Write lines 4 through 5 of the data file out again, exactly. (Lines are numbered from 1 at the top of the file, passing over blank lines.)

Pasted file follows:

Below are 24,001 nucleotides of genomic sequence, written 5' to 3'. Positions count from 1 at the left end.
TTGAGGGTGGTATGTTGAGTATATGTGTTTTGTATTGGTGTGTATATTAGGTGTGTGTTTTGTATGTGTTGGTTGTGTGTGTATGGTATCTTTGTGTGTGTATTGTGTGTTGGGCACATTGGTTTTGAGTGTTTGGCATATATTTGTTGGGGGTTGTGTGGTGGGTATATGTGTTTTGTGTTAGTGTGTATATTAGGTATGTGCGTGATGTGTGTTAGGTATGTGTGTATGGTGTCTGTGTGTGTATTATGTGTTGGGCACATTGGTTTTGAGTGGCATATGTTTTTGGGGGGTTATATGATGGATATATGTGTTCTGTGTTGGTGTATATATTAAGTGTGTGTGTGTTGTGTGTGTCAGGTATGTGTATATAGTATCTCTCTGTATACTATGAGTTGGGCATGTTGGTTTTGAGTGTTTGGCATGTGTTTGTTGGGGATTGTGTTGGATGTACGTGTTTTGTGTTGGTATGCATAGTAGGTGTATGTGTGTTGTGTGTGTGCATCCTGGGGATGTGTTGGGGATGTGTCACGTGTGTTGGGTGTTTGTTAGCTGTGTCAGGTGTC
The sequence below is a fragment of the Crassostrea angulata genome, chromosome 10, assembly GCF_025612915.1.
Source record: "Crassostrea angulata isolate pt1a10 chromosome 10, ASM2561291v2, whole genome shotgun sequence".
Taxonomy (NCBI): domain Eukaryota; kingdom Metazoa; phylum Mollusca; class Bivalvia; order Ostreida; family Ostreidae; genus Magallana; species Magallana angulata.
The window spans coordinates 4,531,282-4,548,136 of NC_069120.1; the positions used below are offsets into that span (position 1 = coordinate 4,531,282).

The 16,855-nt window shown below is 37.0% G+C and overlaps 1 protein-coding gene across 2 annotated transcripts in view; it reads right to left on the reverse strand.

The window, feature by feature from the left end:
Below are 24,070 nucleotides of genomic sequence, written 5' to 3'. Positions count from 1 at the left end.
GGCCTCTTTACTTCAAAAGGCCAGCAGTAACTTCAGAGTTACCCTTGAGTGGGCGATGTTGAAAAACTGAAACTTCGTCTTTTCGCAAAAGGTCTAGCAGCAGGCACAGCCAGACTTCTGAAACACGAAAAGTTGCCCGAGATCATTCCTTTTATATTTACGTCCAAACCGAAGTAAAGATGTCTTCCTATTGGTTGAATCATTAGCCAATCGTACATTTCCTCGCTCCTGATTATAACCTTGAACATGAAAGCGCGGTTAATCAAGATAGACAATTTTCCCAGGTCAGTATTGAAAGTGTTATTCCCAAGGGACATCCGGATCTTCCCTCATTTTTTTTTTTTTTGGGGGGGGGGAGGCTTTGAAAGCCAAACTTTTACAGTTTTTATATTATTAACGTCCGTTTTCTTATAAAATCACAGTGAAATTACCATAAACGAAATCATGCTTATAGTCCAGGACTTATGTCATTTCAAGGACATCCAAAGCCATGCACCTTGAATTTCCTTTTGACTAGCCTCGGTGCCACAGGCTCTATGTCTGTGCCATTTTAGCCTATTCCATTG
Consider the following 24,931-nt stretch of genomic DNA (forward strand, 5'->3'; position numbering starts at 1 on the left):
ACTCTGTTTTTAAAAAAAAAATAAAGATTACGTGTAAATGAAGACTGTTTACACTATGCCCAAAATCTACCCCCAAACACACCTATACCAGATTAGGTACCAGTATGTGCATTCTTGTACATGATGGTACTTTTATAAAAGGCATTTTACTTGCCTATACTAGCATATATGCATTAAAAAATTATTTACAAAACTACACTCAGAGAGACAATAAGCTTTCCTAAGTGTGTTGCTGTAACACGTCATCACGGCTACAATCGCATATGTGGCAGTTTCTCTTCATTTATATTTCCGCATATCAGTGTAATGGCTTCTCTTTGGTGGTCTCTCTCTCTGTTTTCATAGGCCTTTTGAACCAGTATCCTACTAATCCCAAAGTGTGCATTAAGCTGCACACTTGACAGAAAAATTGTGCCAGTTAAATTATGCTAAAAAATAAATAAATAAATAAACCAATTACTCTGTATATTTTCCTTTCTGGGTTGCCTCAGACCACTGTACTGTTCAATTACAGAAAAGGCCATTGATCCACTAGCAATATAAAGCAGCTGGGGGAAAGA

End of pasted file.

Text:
Source record: "Crassostrea angulata isolate pt1a10 chromosome 10, ASM2561291v2, whole genome shotgun sequence".
Taxonomy (NCBI): domain Eukaryota; kingdom Metazoa; phylum Mollusca; class Bivalvia; order Ostreida; family Ostreidae; genus Magallana; species Magallana angulata.